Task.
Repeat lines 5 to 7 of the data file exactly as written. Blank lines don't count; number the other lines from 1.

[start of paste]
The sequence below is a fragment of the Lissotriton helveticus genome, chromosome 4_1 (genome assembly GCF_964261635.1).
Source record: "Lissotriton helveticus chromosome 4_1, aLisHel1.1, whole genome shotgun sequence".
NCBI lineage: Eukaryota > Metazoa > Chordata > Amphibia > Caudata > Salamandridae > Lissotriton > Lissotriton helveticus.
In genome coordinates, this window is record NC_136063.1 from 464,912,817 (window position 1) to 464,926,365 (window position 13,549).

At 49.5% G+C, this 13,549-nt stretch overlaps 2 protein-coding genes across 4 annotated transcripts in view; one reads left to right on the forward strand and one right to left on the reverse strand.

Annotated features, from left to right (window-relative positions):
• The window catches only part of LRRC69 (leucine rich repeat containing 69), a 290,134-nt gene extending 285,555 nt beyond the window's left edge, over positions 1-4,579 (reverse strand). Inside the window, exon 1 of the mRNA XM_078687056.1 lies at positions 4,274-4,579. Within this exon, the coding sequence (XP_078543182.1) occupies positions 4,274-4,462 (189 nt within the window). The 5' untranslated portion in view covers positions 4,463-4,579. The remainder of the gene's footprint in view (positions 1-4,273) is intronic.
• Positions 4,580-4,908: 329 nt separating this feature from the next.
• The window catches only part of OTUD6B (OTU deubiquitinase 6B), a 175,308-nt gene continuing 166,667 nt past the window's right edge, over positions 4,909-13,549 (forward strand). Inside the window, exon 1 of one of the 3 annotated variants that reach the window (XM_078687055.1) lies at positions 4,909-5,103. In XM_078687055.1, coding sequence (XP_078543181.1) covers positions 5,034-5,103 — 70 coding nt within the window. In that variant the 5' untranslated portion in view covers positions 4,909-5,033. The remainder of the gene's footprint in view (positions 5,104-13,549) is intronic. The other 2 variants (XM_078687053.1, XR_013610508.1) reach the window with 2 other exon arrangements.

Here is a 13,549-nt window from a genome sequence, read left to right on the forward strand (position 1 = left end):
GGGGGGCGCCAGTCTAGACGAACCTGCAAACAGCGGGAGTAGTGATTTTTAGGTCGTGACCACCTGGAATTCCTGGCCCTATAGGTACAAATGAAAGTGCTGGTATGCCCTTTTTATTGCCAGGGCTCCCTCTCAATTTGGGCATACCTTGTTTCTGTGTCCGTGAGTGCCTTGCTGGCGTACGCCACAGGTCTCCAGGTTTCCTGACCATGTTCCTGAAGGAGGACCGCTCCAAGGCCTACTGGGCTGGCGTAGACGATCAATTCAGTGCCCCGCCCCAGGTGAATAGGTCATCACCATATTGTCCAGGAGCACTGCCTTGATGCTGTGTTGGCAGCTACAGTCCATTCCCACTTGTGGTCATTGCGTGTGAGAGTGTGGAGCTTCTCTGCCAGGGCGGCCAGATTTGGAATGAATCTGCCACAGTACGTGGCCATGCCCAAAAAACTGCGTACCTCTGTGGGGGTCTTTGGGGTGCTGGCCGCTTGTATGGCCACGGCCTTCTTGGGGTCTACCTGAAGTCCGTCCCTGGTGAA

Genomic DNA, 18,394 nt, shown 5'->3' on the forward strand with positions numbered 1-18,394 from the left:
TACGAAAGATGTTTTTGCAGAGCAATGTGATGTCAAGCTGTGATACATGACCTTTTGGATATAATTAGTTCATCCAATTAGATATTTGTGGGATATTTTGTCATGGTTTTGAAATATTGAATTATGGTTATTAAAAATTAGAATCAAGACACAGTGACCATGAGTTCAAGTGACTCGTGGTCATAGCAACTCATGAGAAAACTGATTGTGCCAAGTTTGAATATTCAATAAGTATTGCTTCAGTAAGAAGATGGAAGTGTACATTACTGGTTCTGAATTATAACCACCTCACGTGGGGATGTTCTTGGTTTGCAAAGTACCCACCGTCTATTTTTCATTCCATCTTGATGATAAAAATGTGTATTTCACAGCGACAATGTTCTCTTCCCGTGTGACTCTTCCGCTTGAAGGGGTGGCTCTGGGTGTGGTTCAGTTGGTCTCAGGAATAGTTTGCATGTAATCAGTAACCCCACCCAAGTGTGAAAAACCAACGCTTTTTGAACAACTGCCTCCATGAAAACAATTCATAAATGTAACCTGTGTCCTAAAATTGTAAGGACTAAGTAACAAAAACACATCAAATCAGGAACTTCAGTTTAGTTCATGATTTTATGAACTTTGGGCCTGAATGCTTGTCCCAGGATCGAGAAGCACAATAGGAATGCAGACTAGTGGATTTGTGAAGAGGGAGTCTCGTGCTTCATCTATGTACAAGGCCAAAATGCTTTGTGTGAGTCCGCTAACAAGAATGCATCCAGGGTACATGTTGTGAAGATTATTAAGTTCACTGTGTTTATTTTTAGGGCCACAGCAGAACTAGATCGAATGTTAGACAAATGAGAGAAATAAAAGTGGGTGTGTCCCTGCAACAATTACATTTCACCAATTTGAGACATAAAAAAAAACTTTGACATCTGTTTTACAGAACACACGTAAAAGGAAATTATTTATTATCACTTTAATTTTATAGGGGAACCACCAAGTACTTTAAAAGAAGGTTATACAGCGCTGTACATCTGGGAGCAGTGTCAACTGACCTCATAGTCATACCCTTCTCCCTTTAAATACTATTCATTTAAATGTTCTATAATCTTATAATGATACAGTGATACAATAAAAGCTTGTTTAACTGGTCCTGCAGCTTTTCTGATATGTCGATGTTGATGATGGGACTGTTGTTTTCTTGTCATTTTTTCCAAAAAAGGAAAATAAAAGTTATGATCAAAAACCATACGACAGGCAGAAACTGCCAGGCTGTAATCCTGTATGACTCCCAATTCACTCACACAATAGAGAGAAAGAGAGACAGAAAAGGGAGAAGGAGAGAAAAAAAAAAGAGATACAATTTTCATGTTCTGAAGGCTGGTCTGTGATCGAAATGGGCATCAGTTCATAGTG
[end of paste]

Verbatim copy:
At 49.5% G+C, this 13,549-nt stretch overlaps 2 protein-coding genes across 4 annotated transcripts in view; one reads left to right on the forward strand and one right to left on the reverse strand.

Annotated features, from left to right (window-relative positions):
• The window catches only part of LRRC69 (leucine rich repeat containing 69), a 290,134-nt gene extending 285,555 nt beyond the window's left edge, over positions 1-4,579 (reverse strand). Inside the window, exon 1 of the mRNA XM_078687056.1 lies at positions 4,274-4,579. Within this exon, the coding sequence (XP_078543182.1) occupies positions 4,274-4,462 (189 nt within the window). The 5' untranslated portion in view covers positions 4,463-4,579. The remainder of the gene's footprint in view (positions 1-4,273) is intronic.